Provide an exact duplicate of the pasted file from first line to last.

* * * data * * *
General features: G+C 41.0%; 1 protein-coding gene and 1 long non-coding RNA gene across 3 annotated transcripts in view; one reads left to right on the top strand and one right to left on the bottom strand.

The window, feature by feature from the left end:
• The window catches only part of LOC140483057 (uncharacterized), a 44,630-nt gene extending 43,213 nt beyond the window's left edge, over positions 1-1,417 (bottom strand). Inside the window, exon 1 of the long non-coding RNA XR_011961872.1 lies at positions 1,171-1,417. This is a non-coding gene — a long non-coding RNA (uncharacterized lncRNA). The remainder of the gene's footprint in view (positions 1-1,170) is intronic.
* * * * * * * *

General features: G+C 41.0%; 1 protein-coding gene and 1 long non-coding RNA gene across 3 annotated transcripts in view; one reads left to right on the top strand and one right to left on the bottom strand.

The window, feature by feature from the left end:
• The window catches only part of LOC140483057 (uncharacterized), a 44,630-nt gene extending 43,213 nt beyond the window's left edge, over positions 1-1,417 (bottom strand). Inside the window, exon 1 of the long non-coding RNA XR_011961872.1 lies at positions 1,171-1,417. This is a non-coding gene — a long non-coding RNA (uncharacterized lncRNA). The remainder of the gene's footprint in view (positions 1-1,170) is intronic.